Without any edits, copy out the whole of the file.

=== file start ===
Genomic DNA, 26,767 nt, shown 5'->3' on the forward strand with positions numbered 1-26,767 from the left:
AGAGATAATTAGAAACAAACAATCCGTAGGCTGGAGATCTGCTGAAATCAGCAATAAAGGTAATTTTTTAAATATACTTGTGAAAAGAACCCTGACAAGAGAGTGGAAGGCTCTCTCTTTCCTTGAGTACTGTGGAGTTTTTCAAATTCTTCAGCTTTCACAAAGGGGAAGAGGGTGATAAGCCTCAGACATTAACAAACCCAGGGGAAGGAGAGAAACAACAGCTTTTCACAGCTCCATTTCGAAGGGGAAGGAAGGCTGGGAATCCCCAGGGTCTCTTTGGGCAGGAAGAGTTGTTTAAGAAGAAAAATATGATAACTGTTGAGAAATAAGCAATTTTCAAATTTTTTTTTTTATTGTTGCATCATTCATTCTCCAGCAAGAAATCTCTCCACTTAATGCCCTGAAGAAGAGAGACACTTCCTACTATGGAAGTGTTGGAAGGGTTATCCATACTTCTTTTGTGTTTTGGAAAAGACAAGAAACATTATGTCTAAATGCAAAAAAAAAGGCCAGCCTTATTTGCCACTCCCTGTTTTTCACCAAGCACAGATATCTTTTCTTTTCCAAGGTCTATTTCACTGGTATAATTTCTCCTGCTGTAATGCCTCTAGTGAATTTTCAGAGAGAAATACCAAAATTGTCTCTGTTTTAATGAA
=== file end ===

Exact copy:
Genomic DNA, 26,767 nt, shown 5'->3' on the forward strand with positions numbered 1-26,767 from the left:
AGAGATAATTAGAAACAAACAATCCGTAGGCTGGAGATCTGCTGAAATCAGCAATAAAGGTAATTTTTTAAATATACTTGTGAAAAGAACCCTGACAAGAGAGTGGAAGGCTCTCTCTTTCCTTGAGTACTGTGGAGTTTTTCAAATTCTTCAGCTTTCACAAAGGGGAAGAGGGTGATAAGCCTCAGACATTAACAAACCCAGGGGAAGGAGAGAAACAACAGCTTTTCACAGCTCCATTTCGAAGGGGAAGGAAGGCTGGGAATCCCCAGGGTCTCTTTGGGCAGGAAGAGTTGTTTAAGAAGAAAAATATGATAACTGTTGAGAAATAAGCAATTTTCAAATTTTTTTTTTTATTGTTGCATCATTCATTCTCCAGCAAGAAATCTCTCCACTTAATGCCCTGAAGAAGAGAGACACTTCCTACTATGGAAGTGTTGGAAGGGTTATCCATACTTCTTTTGTGTTTTGGAAAAGACAAGAAACATTATGTCTAAATGCAAAAAAAAAGGCCAGCCTTATTTGCCACTCCCTGTTTTTCACCAAGCACAGATATCTTTTCTTTTCCAAGGTCTATTTCACTGGTATAATTTCTCCTGCTGTAATGCCTCTAGTGAATTTTCAGAGAGAAATACCAAAATTGTCTCTGTTTTAATGAA